The Phonograph and Happy Homes



Phonograph advertisements that illustrated scenes of the happy family gathered around the phonograph with every member enthralled by whatever it was playing was a great advertising image. Age was not a factor. Promoted for its variety and unlimited entertainment there was something for everyone. As a family entertainer it "is the favorite of all home folks, big and little" and "is surely needed--with its promise of many happy musical years to come."

"Everybody likes it -- from baby to grandmother."

"Fortunate are the homes" where the phonograph and its "gift of beautiful music" has entered the home.


"Every night a concert in your own home Every evening at home a pleasant one..."

Mailing Card example, April 1903, The Edison Phonograph Monthly



Everybody's Magazine, December 1905





"Home Sweet Home," 1907





"No end of pleasure for all the family!"

1907 Newspaper ad, The Commoner (courtesy University of Nebraska-Lincoln Libraries, Lincoln, NE)



"Fun For Everybody." "Don't you want your home to ring with the merry laughter of old and young?"

1907 Newspaper ad, The Commoner (courtesy University of Nebraska-Lincoln Libraries, Lincoln, NE) *Disclaimer









The Graphophone Makes Merriment All the Year Round. Ainslee's Magazine, November 1898



"A Joy at Home." The Saturday Evening Post, November 21, 1903 (1/12 page ad)




"Entertains the Whole Family," Omaha Bee Newspaper, April 16, 1905




"Everybody enjoys it--from baby up." Munsey's Magazine 1902






The Victor Talking Machine's promotional brochure "The Victor for Every Day in the Week" starts by addressing Mothers on the importance of instilling a love of wholesome entertainment in every child: "Good music has been proven to accomplish that goal and making "Home the dearest and best place on earth to boys and girls," and the Victor "next to Mother Love" will do more towards accomplishing this than any other thing." The Victor for Every Day In the Week, c.1906





The Talking Machine World, June 15, 1906 with an Edison ad promoting what Edison was using in periodicals for June 1906.





The Cosmopolitan, 1907




"The voice by the fireside" - "You listen and forget it's the Victor" 1906




"The Secret of the Happy Home - A Columbia Graphophone," Munsey's Magazine, 1906

"Before buying either a talking machine or records, insist on hearing the Columbia, and be convinced, like the Music Master, that they are the best."





"There is nothing so good for the family as laughing...The Edison Phonograph is able to furnish good, hearty, wholesome fun." 1906, The Red Book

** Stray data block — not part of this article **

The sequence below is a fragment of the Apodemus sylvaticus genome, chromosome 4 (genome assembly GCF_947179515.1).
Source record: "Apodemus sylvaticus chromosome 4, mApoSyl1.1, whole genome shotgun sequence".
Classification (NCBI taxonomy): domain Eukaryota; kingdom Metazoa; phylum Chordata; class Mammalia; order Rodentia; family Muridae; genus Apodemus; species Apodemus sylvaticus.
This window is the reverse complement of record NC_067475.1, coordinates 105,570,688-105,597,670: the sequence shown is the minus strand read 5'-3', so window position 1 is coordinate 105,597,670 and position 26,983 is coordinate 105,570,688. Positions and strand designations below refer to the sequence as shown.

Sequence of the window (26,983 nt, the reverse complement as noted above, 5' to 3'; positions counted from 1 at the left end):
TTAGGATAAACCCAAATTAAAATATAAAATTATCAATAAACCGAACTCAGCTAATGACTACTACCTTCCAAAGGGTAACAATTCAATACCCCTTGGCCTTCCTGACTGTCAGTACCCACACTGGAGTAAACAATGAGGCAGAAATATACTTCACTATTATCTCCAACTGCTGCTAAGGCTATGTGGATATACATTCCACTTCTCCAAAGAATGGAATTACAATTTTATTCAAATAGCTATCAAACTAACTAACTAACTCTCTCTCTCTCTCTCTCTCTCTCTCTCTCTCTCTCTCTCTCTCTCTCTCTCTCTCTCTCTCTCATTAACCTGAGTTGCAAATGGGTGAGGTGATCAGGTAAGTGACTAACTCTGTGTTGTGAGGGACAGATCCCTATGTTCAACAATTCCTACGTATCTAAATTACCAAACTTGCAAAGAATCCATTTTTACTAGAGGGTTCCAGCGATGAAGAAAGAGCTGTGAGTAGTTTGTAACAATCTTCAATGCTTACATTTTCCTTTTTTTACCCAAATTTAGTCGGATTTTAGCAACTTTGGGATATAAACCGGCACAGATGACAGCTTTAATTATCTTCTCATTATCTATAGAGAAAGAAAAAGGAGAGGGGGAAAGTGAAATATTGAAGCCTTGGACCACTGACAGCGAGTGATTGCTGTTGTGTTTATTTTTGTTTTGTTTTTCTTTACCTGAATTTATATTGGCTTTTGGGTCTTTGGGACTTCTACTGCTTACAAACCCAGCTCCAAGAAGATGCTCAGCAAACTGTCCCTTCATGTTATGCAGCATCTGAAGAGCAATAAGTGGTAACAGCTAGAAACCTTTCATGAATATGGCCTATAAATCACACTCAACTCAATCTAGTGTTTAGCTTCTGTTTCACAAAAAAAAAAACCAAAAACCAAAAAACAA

"Home Sweet Home," Munsey's Magazine, 1906





At the Summer Home, 1906




Columbia Record Catalogue, January 1907


The child that is absolutely happy..."every mother...should have an Edison Phonograph." Colliers, 1908



The child that is absolutely happy..."every mother...should have an Edison Phonograph." Colliers, May 1908





"Everybody's Happy", The Saturday Evening Post, 1911




Not "another gift will bring so much pleasure to every member of the family." c.1911




Christmas Wish for every boy and every girl. Edison ad, 1911





"Home Sweet Home," Good Housekeeping Magazine, December 1912





Elegance and the comfort of home - Columbia 1914







The Victrola "will bring the greatest pleasure to every member of your family."

The Theatre Magazine, October 1914






"For the youngsters' frolic, for the entertainment of your friends, for the dancing hours..." Cosmopolitan, March 1915




In quality and "in infinite variety -- the Columbia may truly be termed an exponent of what is best and most representative in the musical lore and literature of every age." Munsey's 1915



"The gift for all the family." The Theatre Magazine, December, 1914


No other gift "will bring so much pleasure to every member of the family." The Theatre Magazine, December, 1914

The Theatre Magazine, March, 1915



This 1916 sheet music, At Home With My Pathe Pathéphone, was essentially an advertisement for Pathé and for the happy home, "it's home, sweet home for mine" made possible by a phonograph. (Sheet music courtesy of The Lester S. Levy Sheet Music Collection, Johns Hopkins University).

"They talk about the pleasures of the picture show, But it's home for mine, They rave about their clubs and such, of course, they're fine, But home is where I shine."

"Take it in the ev'ning when the day is done, That's the time that I can have a little fun. A playing on my Pathé Pathéphone, My Pathé phone --- oh, catch that tone."


"All the Music of All the World" -- into your home today. Columbia Graphophone, 1916




Music is essential to the home.

Thomas A. Edison Dealer Book, 1917




The Columbia Grafonola's gift of beautiful music "brings a new and different pleasure to every member of the family"

The Ladies' Home Journal, December 1918




"The mirror of music" for the whole family, 1916




Every member of the family will enjoy it. "For no one is too young or too old to appreciate the Stewart Phonograph." 1916